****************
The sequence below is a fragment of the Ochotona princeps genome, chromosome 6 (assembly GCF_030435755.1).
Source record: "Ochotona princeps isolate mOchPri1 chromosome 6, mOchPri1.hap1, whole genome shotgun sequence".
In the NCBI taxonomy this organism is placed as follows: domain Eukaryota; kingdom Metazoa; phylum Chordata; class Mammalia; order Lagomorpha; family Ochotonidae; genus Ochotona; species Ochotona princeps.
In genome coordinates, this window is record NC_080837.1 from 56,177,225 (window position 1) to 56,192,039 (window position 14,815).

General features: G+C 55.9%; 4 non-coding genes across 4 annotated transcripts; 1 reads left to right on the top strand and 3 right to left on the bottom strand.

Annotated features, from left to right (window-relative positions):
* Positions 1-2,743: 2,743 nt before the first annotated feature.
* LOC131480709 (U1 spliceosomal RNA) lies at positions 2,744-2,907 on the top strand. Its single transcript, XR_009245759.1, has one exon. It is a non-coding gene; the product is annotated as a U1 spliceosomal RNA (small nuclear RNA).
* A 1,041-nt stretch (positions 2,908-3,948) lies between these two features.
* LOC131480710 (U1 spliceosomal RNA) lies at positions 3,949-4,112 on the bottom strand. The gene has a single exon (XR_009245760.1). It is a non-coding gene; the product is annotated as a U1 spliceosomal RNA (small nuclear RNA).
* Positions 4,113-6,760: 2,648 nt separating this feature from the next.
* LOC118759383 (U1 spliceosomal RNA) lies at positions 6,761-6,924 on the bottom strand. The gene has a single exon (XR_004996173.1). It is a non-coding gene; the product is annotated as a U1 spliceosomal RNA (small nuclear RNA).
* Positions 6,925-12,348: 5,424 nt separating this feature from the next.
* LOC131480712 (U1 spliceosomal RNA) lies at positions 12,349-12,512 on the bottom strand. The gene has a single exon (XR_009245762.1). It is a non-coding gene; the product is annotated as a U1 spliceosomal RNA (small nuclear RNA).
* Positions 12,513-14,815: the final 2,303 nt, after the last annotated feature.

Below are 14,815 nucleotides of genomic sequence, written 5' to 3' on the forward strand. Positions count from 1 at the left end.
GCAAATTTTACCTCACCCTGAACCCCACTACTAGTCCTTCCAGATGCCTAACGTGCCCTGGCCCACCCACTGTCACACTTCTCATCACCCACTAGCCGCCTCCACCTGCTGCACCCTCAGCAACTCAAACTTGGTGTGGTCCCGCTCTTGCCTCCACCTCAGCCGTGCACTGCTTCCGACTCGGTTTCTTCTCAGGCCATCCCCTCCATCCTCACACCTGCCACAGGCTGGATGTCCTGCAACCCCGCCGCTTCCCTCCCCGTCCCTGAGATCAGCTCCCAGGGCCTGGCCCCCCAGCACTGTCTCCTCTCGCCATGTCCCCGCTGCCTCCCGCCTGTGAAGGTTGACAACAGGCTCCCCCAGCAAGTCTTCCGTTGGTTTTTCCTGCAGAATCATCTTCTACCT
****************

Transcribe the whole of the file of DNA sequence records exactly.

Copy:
The sequence below is a fragment of the Ochotona princeps genome, chromosome 6 (assembly GCF_030435755.1).
Source record: "Ochotona princeps isolate mOchPri1 chromosome 6, mOchPri1.hap1, whole genome shotgun sequence".
In the NCBI taxonomy this organism is placed as follows: domain Eukaryota; kingdom Metazoa; phylum Chordata; class Mammalia; order Lagomorpha; family Ochotonidae; genus Ochotona; species Ochotona princeps.
In genome coordinates, this window is record NC_080837.1 from 56,177,225 (window position 1) to 56,192,039 (window position 14,815).

General features: G+C 55.9%; 4 non-coding genes across 4 annotated transcripts; 1 reads left to right on the top strand and 3 right to left on the bottom strand.

Annotated features, from left to right (window-relative positions):
* Positions 1-2,743: 2,743 nt before the first annotated feature.
* LOC131480709 (U1 spliceosomal RNA) lies at positions 2,744-2,907 on the top strand. Its single transcript, XR_009245759.1, has one exon. It is a non-coding gene; the product is annotated as a U1 spliceosomal RNA (small nuclear RNA).
* A 1,041-nt stretch (positions 2,908-3,948) lies between these two features.
* LOC131480710 (U1 spliceosomal RNA) lies at positions 3,949-4,112 on the bottom strand. The gene has a single exon (XR_009245760.1). It is a non-coding gene; the product is annotated as a U1 spliceosomal RNA (small nuclear RNA).
* Positions 4,113-6,760: 2,648 nt separating this feature from the next.
* LOC118759383 (U1 spliceosomal RNA) lies at positions 6,761-6,924 on the bottom strand. The gene has a single exon (XR_004996173.1). It is a non-coding gene; the product is annotated as a U1 spliceosomal RNA (small nuclear RNA).
* Positions 6,925-12,348: 5,424 nt separating this feature from the next.
* LOC131480712 (U1 spliceosomal RNA) lies at positions 12,349-12,512 on the bottom strand. The gene has a single exon (XR_009245762.1). It is a non-coding gene; the product is annotated as a U1 spliceosomal RNA (small nuclear RNA).
* Positions 12,513-14,815: the final 2,303 nt, after the last annotated feature.

Below are 14,815 nucleotides of genomic sequence, written 5' to 3' on the forward strand. Positions count from 1 at the left end.
GCAAATTTTACCTCACCCTGAACCCCACTACTAGTCCTTCCAGATGCCTAACGTGCCCTGGCCCACCCACTGTCACACTTCTCATCACCCACTAGCCGCCTCCACCTGCTGCACCCTCAGCAACTCAAACTTGGTGTGGTCCCGCTCTTGCCTCCACCTCAGCCGTGCACTGCTTCCGACTCGGTTTCTTCTCAGGCCATCCCCTCCATCCTCACACCTGCCACAGGCTGGATGTCCTGCAACCCCGCCGCTTCCCTCCCCGTCCCTGAGATCAGCTCCCAGGGCCTGGCCCCCCAGCACTGTCTCCTCTCGCCATGTCCCCGCTGCCTCCCGCCTGTGAAGGTTGACAACAGGCTCCCCCAGCAAGTCTTCCGTTGGTTTTTCCTGCAGAATCATCTTCTACCT